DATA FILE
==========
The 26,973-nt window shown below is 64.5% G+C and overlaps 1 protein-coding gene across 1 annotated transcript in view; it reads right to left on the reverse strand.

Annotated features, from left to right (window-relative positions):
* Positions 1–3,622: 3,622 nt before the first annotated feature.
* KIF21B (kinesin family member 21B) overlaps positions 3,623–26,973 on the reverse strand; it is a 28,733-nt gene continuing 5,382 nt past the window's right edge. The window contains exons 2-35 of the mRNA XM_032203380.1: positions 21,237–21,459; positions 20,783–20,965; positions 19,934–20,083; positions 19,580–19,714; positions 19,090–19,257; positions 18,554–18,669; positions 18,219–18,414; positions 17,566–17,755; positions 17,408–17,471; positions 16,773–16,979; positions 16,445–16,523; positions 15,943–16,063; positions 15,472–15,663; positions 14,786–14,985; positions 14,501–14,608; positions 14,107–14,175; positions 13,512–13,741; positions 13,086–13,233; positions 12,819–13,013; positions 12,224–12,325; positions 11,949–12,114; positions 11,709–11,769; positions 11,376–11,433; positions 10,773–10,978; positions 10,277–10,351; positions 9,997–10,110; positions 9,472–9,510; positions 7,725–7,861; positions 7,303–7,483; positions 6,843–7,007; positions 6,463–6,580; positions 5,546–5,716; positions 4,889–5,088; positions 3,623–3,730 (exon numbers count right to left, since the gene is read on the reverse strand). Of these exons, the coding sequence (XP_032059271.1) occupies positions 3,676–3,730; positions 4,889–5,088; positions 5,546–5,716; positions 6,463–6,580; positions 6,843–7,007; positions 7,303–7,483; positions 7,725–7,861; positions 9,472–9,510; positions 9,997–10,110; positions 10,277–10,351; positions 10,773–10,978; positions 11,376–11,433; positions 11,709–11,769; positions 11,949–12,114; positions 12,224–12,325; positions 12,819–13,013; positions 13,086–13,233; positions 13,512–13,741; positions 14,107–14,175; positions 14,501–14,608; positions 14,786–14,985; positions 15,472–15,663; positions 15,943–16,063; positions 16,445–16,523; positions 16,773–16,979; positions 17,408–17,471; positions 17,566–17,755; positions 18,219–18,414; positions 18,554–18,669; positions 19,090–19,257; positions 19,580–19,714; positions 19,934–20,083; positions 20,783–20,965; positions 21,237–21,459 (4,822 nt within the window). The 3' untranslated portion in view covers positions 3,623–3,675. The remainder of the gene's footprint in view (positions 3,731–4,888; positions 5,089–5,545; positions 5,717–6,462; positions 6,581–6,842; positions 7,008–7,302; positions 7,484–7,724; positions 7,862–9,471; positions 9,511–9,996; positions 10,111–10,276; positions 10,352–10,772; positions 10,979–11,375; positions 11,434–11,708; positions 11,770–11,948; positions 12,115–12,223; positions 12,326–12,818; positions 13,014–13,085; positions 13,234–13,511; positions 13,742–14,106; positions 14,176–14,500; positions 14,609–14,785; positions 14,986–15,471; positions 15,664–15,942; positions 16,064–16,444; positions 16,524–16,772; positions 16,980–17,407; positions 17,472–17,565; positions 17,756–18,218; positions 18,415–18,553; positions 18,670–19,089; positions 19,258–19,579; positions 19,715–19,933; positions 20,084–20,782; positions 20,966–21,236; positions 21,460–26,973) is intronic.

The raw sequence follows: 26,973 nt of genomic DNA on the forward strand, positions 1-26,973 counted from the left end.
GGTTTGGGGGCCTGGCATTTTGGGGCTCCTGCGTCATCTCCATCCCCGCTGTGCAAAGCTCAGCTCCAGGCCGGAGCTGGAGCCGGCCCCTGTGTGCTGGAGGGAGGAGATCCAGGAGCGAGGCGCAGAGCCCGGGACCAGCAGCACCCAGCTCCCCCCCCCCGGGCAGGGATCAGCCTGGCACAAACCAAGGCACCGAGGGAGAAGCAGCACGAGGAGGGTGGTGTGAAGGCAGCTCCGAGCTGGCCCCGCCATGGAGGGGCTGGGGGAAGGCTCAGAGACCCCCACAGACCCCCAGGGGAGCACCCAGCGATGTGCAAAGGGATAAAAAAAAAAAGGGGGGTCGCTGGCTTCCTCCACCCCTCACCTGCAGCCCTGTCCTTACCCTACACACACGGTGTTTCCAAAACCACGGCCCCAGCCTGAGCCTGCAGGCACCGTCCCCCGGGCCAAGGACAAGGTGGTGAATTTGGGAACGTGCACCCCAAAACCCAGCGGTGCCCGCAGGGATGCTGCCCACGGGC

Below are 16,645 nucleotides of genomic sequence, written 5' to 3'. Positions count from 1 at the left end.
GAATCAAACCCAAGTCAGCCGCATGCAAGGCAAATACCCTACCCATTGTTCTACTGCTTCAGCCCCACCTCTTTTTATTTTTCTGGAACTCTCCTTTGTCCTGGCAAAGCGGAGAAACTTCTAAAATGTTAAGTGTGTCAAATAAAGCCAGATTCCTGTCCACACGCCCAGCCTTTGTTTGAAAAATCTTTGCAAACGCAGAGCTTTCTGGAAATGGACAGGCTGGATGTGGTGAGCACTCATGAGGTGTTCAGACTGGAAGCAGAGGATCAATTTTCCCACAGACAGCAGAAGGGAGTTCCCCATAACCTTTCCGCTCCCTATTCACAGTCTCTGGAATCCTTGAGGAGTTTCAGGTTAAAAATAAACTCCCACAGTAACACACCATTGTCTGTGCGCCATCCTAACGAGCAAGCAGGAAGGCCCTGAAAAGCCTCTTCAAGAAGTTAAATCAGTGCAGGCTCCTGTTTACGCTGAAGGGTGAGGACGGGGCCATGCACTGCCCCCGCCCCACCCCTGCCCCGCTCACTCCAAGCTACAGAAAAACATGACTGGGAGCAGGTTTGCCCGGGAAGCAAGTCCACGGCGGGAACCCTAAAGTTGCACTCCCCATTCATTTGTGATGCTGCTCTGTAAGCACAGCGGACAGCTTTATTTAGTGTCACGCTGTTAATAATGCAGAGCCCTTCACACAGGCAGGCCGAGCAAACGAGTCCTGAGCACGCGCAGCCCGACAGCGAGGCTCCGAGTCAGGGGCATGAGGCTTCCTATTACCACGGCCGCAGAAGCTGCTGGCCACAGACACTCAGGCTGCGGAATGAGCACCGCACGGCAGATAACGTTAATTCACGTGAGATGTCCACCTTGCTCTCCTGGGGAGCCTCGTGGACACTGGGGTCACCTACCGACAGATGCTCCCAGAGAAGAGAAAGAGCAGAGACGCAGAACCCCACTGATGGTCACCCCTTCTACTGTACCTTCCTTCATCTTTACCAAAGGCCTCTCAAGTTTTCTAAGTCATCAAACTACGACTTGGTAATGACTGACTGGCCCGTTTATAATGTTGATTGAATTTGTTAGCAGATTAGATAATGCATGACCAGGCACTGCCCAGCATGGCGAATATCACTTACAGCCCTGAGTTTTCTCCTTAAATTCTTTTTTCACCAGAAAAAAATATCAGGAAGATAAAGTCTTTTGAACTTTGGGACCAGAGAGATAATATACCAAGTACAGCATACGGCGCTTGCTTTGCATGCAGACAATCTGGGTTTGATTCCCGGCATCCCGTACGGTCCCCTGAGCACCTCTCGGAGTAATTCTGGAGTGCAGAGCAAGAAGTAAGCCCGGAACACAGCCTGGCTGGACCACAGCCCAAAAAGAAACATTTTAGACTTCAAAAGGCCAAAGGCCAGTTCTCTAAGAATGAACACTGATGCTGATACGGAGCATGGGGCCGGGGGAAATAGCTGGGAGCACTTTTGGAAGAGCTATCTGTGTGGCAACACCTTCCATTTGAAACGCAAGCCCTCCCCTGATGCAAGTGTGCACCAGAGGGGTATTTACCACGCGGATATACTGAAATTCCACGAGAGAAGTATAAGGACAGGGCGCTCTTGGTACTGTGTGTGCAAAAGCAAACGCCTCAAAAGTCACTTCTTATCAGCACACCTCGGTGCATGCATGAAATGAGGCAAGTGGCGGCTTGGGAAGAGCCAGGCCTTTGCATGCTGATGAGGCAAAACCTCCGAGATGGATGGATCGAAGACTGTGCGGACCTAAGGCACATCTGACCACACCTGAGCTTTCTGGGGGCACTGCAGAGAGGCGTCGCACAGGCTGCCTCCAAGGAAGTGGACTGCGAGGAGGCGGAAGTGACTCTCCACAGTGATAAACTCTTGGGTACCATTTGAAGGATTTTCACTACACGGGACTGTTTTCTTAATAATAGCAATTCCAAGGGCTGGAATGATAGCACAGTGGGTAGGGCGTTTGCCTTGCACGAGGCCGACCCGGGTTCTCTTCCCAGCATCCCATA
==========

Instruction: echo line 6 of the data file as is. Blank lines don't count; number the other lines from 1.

GGTTTGGGGGCCTGGCATTTTGGGGCTCCTGCGTCATCTCCATCCCCGCTGTGCAAAGCTCAGCTCCAGGCCGGAGCTGGAGCCGGCCCCTGTGTGCTGGAGGGAGGAGATCCAGGAGCGAGGCGCAGAGCCCGGGACCAGCAGCACCCAGCTCCCCCCCCCCGGGCAGGGATCAGCCTGGCACAAACCAAGGCACCGAGGGAGAAGCAGCACGAGGAGGGTGGTGTGAAGGCAGCTCCGAGCTGGCCCCGCCATGGAGGGGCTGGGGGAAGGCTCAGAGACCCCCACAGACCCCCAGGGGAGCACCCAGCGATGTGCAAAGGGATAAAAAAAAAAAGGGGGGTCGCTGGCTTCCTCCACCCCTCACCTGCAGCCCTGTCCTTACCCTACACACACGGTGTTTCCAAAACCACGGCCCCAGCCTGAGCCTGCAGGCACCGTCCCCCGGGCCAAGGACAAGGTGGTGAATTTGGGAACGTGCACCCCAAAACCCAGCGGTGCCCGCAGGGATGCTGCCCACGGGC